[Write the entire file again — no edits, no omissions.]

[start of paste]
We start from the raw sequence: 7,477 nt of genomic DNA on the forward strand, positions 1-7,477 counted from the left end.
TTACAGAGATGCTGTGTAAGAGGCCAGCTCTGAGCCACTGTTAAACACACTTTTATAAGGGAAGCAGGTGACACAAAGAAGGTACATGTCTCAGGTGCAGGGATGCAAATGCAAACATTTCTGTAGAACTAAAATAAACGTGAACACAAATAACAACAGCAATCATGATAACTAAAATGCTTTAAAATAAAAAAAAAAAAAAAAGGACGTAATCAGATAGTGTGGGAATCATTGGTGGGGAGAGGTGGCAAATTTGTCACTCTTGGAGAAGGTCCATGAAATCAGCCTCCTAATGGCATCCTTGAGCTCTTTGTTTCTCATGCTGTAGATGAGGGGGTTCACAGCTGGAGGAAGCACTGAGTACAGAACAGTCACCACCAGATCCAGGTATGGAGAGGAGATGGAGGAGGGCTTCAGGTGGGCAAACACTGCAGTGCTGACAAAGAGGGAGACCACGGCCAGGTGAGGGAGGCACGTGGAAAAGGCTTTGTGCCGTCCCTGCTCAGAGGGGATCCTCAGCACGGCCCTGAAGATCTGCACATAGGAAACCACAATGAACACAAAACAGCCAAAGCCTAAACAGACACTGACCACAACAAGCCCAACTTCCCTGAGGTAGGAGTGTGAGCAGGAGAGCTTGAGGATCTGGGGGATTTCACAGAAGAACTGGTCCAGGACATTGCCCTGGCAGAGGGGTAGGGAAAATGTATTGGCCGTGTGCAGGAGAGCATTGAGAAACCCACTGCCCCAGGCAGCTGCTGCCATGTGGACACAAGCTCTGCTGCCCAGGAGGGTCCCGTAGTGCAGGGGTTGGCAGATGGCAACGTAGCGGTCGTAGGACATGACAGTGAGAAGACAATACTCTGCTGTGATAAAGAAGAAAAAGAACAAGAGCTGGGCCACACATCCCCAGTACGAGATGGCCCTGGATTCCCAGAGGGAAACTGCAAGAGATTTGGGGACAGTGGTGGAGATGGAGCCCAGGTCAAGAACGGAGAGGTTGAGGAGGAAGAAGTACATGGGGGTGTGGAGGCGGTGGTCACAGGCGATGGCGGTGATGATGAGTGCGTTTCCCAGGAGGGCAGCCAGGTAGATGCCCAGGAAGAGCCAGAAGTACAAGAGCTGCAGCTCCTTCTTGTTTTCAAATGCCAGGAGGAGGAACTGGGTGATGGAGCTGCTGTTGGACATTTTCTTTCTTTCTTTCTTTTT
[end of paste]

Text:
We start from the raw sequence: 7,477 nt of genomic DNA on the forward strand, positions 1-7,477 counted from the left end.
TTACAGAGATGCTGTGTAAGAGGCCAGCTCTGAGCCACTGTTAAACACACTTTTATAAGGGAAGCAGGTGACACAAAGAAGGTACATGTCTCAGGTGCAGGGATGCAAATGCAAACATTTCTGTAGAACTAAAATAAACGTGAACACAAATAACAACAGCAATCATGATAACTAAAATGCTTTAAAATAAAAAAAAAAAAAAAAGGACGTAATCAGATAGTGTGGGAATCATTGGTGGGGAGAGGTGGCAAATTTGTCACTCTTGGAGAAGGTCCATGAAATCAGCCTCCTAATGGCATCCTTGAGCTCTTTGTTTCTCATGCTGTAGATGAGGGGGTTCACAGCTGGAGGAAGCACTGAGTACAGAACAGTCACCACCAGATCCAGGTATGGAGAGGAGATGGAGGAGGGCTTCAGGTGGGCAAACACTGCAGTGCTGACAAAGAGGGAGACCACGGCCAGGTGAGGGAGGCACGTGGAAAAGGCTTTGTGCCGTCCCTGCTCAGAGGGGATCCTCAGCACGGCCCTGAAGATCTGCACATAGGAAACCACAATGAACACAAAACAGCCAAAGCCTAAACAGACACTGACCACAACAAGCCCAACTTCCCTGAGGTAGGAGTGTGAGCAGGAGAGCTTGAGGATCTGGGGGATTTCACAGAAGAACTGGTCCAGGACATTGCCCTGGCAGAGGGGTAGGGAAAATGTATTGGCCGTGTGCAGGAGAGCATTGAGAAACCCACTGCCCCAGGCAGCTGCTGCCATGTGGACACAAGCTCTGCTGCCCAGGAGGGTCCCGTAGTGCAGGGGTTGGCAGATGGCAACGTAGCGGTCGTAGGACATGACAGTGAGAAGACAATACTCTGCTGTGATAAAGAAGAAAAAGAACAAGAGCTGGGCCACACATCCCCAGTACGAGATGGCCCTGGATTCCCAGAGGGAAACTGCAAGAGATTTGGGGACAGTGGTGGAGATGGAGCCCAGGTCAAGAACGGAGAGGTTGAGGAGGAAGAAGTACATGGGGGTGTGGAGGCGGTGGTCACAGGCGATGGCGGTGATGATGAGTGCGTTTCCCAGGAGGGCAGCCAGGTAGATGCCCAGGAAGAGCCAGAAGTACAAGAGCTGCAGCTCCTTCTTGTTTTCAAATGCCAGGAGGAGGAACTGGGTGATGGAGCTGCTGTTGGACATTTTCTTTCTTTCTTTCTTTTT